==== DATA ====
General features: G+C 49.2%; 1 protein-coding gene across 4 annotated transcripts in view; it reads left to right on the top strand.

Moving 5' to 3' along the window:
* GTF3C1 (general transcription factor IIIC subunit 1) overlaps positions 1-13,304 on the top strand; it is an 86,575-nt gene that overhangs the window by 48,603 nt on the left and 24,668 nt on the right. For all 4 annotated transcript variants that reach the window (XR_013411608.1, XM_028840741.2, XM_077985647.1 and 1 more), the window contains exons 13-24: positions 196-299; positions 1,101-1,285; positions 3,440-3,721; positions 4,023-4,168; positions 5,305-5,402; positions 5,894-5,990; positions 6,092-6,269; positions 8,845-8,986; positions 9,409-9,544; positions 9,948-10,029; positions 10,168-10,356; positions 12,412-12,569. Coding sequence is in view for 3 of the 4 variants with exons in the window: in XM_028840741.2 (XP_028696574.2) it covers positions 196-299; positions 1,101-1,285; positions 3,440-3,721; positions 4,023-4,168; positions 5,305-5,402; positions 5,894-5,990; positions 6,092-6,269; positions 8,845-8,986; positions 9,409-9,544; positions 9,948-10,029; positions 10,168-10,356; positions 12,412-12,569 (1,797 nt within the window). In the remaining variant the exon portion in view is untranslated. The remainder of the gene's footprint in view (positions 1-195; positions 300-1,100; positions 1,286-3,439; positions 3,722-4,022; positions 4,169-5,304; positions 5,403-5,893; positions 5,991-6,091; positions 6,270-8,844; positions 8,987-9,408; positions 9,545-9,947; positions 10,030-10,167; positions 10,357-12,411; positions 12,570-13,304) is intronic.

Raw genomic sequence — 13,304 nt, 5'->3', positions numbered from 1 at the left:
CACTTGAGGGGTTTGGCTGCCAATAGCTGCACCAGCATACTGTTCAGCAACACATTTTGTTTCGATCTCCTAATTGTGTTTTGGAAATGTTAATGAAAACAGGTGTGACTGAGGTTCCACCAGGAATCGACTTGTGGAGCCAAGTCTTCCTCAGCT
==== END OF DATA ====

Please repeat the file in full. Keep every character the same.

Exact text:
General features: G+C 49.2%; 1 protein-coding gene across 4 annotated transcripts in view; it reads left to right on the top strand.

Moving 5' to 3' along the window:
* GTF3C1 (general transcription factor IIIC subunit 1) overlaps positions 1-13,304 on the top strand; it is an 86,575-nt gene that overhangs the window by 48,603 nt on the left and 24,668 nt on the right. For all 4 annotated transcript variants that reach the window (XR_013411608.1, XM_028840741.2, XM_077985647.1 and 1 more), the window contains exons 13-24: positions 196-299; positions 1,101-1,285; positions 3,440-3,721; positions 4,023-4,168; positions 5,305-5,402; positions 5,894-5,990; positions 6,092-6,269; positions 8,845-8,986; positions 9,409-9,544; positions 9,948-10,029; positions 10,168-10,356; positions 12,412-12,569. Coding sequence is in view for 3 of the 4 variants with exons in the window: in XM_028840741.2 (XP_028696574.2) it covers positions 196-299; positions 1,101-1,285; positions 3,440-3,721; positions 4,023-4,168; positions 5,305-5,402; positions 5,894-5,990; positions 6,092-6,269; positions 8,845-8,986; positions 9,409-9,544; positions 9,948-10,029; positions 10,168-10,356; positions 12,412-12,569 (1,797 nt within the window). In the remaining variant the exon portion in view is untranslated. The remainder of the gene's footprint in view (positions 1-195; positions 300-1,100; positions 1,286-3,439; positions 3,722-4,022; positions 4,169-5,304; positions 5,403-5,893; positions 5,991-6,091; positions 6,270-8,844; positions 8,987-9,408; positions 9,545-9,947; positions 10,030-10,167; positions 10,357-12,411; positions 12,570-13,304) is intronic.

Raw genomic sequence — 13,304 nt, 5'->3', positions numbered from 1 at the left:
CACTTGAGGGGTTTGGCTGCCAATAGCTGCACCAGCATACTGTTCAGCAACACATTTTGTTTCGATCTCCTAATTGTGTTTTGGAAATGTTAATGAAAACAGGTGTGACTGAGGTTCCACCAGGAATCGACTTGTGGAGCCAAGTCTTCCTCAGCT